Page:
Daily Archives: January 25, 2016

(JE) Anglicans Celebrate, Protect, and Honor Life

The march itself was barely over before snow began accumulating quickly on every surface in the Washington, DC area. All of the “happy warriors” for Life this year went above and beyond the usual sacrifices they make to come and march because of Snowstorm Jonas, a blizzard of historic proportions.

Among the warriors were dozens of Anglican church members led by the Anglicans for Life ministry along with the Archbishop and a number of other bishops of the Anglican Church in North America.

Read it all.

Posted in * Anglican - Episcopal, * Christian Life / Church Life, * Culture-Watch, * Economics, Politics, * International News & Commentary, America/U.S.A., Anglican Church in North America (ACNA), Children, Ethics / Moral Theology, Health & Medicine, History, Law & Legal Issues, Life Ethics, Marriage & Family, Ministry of the Laity, Ministry of the Ordained, Parish Ministry, Politics in General, Science & Technology, Theology

(W Post) Anne Applebaum–No, Iran is not ”˜opening up’

Sanctions have been lifted on Iran, and a moment of change has arrived. President Obama has called this “a unique opportunity, a window, to try to resolve important issues.” The brilliant ex-diplomat Nicholas Burns has said we are at a “potential turning point in the modern history of the Middle East.” And of course they are right. The diplomacy of the Middle East will now change, for better or for worse, forever.

But be very wary of anyone who claims anything more, and certainly be careful of anyone who claims anything more for Iran itself. President Hassan Rouhani is not Mikhail Gorbachev, and this is not a perestroika moment. Iran is not “opening up” or becoming “more Western” or somehow more liberal. Maybe Iran’s foreign minister will now pick up the phone when John Kerry calls. But other than that, the nature of the Iranian regime has not altered at all.

On the contrary, the level of repression inside the country has grown since the “moderate” Rouhani was elected in 2013. The number of death sentences has risen. In 2014, Iran carried out the largest number of executions anywhere in the world except for China. Last year, the number may have exceeded 1,000. Partly this is because Iran’s chief justice has boasted of the eradication (i.e., mass killing) of drug offenders, many of whom are juveniles or convicted on dubious evidence.

Read it all.

Posted in * Culture-Watch, * Economics, Politics, * International News & Commentary, America/U.S.A., Ethics / Moral Theology, Foreign Relations, Iran, Law & Legal Issues, Middle East, Politics in General, Prison/Prison Ministry, Psychology, Theology

A Statement on ACNA Leader Foley Beach’s Participation at the 2016 Primates Gathering

The Anglican Church in North America has received numerous questions regarding whether or not Archbishop Beach was “a full voting member of the Primates Meeting.” Archbishop Beach did not consider himself a full voting member of the Primates Meeting, but with the exception of voting on the consequences for the Episcopal Church, Archbishop Beach participated fully in those parts of the meeting that he chose to attend.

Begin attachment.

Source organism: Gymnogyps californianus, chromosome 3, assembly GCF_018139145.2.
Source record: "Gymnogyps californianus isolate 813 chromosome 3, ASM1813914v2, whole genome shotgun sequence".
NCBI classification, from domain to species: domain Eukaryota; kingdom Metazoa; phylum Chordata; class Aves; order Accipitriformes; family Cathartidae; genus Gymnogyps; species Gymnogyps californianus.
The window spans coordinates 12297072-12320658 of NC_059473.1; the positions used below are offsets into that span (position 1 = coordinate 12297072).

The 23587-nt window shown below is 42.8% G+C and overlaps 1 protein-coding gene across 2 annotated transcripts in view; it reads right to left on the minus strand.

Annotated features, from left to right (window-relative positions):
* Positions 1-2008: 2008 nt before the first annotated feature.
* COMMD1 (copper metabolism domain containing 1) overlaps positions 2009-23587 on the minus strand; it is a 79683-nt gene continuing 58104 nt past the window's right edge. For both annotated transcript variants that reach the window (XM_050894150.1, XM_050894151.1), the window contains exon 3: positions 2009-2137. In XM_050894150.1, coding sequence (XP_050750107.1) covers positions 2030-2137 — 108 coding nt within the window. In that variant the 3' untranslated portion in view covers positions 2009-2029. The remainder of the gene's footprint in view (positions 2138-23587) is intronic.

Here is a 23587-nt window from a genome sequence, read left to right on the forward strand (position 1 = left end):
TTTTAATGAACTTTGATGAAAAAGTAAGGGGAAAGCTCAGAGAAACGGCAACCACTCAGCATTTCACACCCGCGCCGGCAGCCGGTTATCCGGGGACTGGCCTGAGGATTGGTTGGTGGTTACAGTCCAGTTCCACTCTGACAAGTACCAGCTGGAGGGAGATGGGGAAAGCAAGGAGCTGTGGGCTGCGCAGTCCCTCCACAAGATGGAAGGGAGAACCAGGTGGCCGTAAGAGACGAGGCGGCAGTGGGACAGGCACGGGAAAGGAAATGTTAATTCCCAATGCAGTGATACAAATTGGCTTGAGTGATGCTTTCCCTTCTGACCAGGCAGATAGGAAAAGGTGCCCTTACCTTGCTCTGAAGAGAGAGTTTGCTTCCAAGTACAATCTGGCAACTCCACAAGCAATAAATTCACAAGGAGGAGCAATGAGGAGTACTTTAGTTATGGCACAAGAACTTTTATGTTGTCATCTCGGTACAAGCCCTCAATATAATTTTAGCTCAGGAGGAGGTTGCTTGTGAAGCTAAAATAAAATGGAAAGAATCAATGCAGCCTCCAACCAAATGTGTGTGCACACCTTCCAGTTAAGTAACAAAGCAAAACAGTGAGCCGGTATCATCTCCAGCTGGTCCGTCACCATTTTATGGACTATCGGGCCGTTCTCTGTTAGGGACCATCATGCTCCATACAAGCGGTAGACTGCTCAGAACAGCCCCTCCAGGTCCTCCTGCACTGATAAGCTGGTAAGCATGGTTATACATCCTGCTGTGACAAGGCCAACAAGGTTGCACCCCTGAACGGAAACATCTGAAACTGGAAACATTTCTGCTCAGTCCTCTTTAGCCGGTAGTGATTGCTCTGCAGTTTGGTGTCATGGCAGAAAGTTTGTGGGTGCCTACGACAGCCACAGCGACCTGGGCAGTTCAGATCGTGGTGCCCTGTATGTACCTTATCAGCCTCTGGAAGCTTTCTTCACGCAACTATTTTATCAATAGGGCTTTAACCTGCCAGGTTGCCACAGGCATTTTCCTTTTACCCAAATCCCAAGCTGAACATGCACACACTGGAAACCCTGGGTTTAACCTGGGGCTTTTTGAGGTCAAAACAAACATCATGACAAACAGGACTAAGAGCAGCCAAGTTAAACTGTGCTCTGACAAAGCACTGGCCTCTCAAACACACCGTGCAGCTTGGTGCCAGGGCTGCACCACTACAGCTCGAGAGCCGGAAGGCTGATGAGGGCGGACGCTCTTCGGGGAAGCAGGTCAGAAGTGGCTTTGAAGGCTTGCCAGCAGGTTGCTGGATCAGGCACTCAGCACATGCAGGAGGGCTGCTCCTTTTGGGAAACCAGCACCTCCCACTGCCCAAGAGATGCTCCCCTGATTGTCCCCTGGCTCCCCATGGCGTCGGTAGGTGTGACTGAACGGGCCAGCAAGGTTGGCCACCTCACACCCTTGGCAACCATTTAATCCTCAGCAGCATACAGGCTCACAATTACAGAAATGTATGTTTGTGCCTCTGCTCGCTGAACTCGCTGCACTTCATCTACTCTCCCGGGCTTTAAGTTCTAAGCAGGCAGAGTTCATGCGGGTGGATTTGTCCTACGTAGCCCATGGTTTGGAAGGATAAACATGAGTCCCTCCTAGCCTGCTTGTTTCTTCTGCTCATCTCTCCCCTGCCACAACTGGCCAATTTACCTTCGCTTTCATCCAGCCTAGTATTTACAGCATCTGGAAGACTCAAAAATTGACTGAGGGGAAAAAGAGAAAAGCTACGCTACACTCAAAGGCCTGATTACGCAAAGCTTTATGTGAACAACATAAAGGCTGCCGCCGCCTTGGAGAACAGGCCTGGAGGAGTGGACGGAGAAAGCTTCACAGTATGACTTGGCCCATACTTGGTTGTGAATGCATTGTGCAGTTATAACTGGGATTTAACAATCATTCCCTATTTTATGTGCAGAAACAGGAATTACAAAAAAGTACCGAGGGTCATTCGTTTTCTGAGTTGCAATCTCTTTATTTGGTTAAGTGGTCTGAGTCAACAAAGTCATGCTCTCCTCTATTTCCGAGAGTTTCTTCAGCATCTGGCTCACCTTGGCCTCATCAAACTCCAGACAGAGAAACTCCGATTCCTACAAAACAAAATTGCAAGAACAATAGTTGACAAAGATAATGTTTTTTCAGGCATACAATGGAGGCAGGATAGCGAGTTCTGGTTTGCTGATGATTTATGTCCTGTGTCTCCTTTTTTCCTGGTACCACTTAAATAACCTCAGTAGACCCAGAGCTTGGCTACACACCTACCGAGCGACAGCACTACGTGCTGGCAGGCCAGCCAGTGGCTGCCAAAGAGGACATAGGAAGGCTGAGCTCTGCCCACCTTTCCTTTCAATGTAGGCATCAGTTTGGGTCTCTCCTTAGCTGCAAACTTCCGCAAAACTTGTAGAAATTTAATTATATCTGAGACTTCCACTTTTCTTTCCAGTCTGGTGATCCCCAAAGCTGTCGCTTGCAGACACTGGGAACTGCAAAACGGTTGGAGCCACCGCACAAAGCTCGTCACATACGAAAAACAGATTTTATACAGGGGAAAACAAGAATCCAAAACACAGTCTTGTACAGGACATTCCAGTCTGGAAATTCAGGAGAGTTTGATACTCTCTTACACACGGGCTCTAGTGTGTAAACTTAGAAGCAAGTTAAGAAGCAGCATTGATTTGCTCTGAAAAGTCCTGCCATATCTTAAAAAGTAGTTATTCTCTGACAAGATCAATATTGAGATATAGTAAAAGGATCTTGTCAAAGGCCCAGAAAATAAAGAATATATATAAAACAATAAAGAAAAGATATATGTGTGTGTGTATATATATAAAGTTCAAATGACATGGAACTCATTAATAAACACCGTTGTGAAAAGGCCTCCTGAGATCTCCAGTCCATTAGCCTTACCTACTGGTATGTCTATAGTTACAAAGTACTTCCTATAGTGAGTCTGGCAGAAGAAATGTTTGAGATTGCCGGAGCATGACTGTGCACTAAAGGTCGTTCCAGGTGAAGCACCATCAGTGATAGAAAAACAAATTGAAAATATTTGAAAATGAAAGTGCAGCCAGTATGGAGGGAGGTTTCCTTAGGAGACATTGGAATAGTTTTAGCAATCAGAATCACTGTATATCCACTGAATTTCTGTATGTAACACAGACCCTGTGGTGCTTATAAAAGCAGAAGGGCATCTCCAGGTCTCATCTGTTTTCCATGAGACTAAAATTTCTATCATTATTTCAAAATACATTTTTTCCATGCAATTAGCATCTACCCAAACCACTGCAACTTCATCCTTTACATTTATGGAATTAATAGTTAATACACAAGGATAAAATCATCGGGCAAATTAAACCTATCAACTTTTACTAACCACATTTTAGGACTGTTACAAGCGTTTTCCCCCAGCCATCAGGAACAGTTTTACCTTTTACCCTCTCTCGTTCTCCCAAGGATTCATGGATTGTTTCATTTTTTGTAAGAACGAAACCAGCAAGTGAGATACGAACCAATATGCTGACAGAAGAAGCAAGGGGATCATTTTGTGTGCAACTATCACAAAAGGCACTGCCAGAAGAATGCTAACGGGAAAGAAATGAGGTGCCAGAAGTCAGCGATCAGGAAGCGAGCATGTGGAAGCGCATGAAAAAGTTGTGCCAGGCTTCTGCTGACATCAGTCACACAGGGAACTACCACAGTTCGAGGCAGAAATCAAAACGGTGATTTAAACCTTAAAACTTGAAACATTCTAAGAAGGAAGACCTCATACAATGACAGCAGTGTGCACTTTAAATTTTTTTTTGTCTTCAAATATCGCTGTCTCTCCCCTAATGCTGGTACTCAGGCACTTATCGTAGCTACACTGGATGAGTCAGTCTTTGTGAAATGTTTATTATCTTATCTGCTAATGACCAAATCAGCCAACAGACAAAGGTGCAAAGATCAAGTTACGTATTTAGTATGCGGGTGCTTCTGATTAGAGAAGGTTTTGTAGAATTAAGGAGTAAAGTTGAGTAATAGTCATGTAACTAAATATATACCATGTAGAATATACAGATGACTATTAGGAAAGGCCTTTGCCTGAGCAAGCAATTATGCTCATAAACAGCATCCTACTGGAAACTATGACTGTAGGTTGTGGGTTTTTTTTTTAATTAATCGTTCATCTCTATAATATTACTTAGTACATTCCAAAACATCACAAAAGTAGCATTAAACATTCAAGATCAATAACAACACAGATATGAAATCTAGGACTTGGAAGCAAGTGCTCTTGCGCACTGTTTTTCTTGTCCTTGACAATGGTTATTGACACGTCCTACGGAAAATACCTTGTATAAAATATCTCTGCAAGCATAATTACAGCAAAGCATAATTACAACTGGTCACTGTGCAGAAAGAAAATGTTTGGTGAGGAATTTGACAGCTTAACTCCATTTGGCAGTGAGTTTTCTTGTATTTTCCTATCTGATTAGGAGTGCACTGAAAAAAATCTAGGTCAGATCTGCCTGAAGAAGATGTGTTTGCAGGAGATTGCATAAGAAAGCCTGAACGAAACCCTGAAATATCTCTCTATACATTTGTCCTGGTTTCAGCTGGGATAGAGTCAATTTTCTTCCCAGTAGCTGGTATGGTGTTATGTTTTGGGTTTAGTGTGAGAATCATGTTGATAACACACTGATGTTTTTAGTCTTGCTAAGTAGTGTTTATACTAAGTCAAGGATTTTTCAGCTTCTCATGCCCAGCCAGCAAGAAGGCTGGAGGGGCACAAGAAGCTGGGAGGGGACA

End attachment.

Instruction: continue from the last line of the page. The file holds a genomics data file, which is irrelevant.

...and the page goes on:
Prior to Primates 2016 he was informed that there may be certain times when the Primates would move into a formal meeting, and, as the Anglican Church in North America is not an official member of the Communion’s instruments, he would be asked to step out of the room. However, he was never asked to leave the meeting.

While at the meeting, he addressed the gathering and participated in various balloting measures that set the agenda, ordered the agenda, and sought to discern the way those in the room wanted to proceed. He did not vote on the consequences for The Episcopal Church.

Read it all.

Posted in * Anglican - Episcopal, * Culture-Watch, - Anglican: Primary Source, -- Statements & Letters: Primates, --Justin Welby, Anglican Church in North America (ACNA), Anglican Primates, Archbishop of Canterbury, Ecclesiology, Episcopal Church (TEC), Ethics / Moral Theology, Media, Primates Gathering in Canterbury January 2016, Religion & Culture, Theology

(Clint Archer) The Secret of Spurgeon’s Success

On the 18th of January 1854, 162 years ago to the day, Charles Haddon Spurgeon preached his first sermon at New Park Street chapel. He was 19 years old. The church was nearly empty, about 40 members in attendance. After 38 years as their pastor, the number of new members who had joined the church was 14,460.

Spurgeon’s sermons were different from the longwinded, technical, theological lectures that were common in churches of the day. His sermons were humorous, filled with illustrations, and application. Soon he became known as the Prince of Preachers, the pastor of the largest church in the world, with one of the most successful Baptist ministries since, well, John the Baptist.

He started orphanages, dozens of outreach ministries, and a pastor’s training college with 900 students.

His success was obvious, but the reason for his success was not as obvious, except to those who knew him well.

Read it all.

Posted in * Christian Life / Church Life, * Culture-Watch, * International News & Commentary, Church History, England / UK, History, Ministry of the Ordained, Parish Ministry, Preaching / Homiletics, Religion & Culture, Theology

Bishop Jacob Kwashi's Sunday Sermon–Called to fix our eyes on Jesus (Luke 4:14-21)

You can listen directly there and download the mp3 there.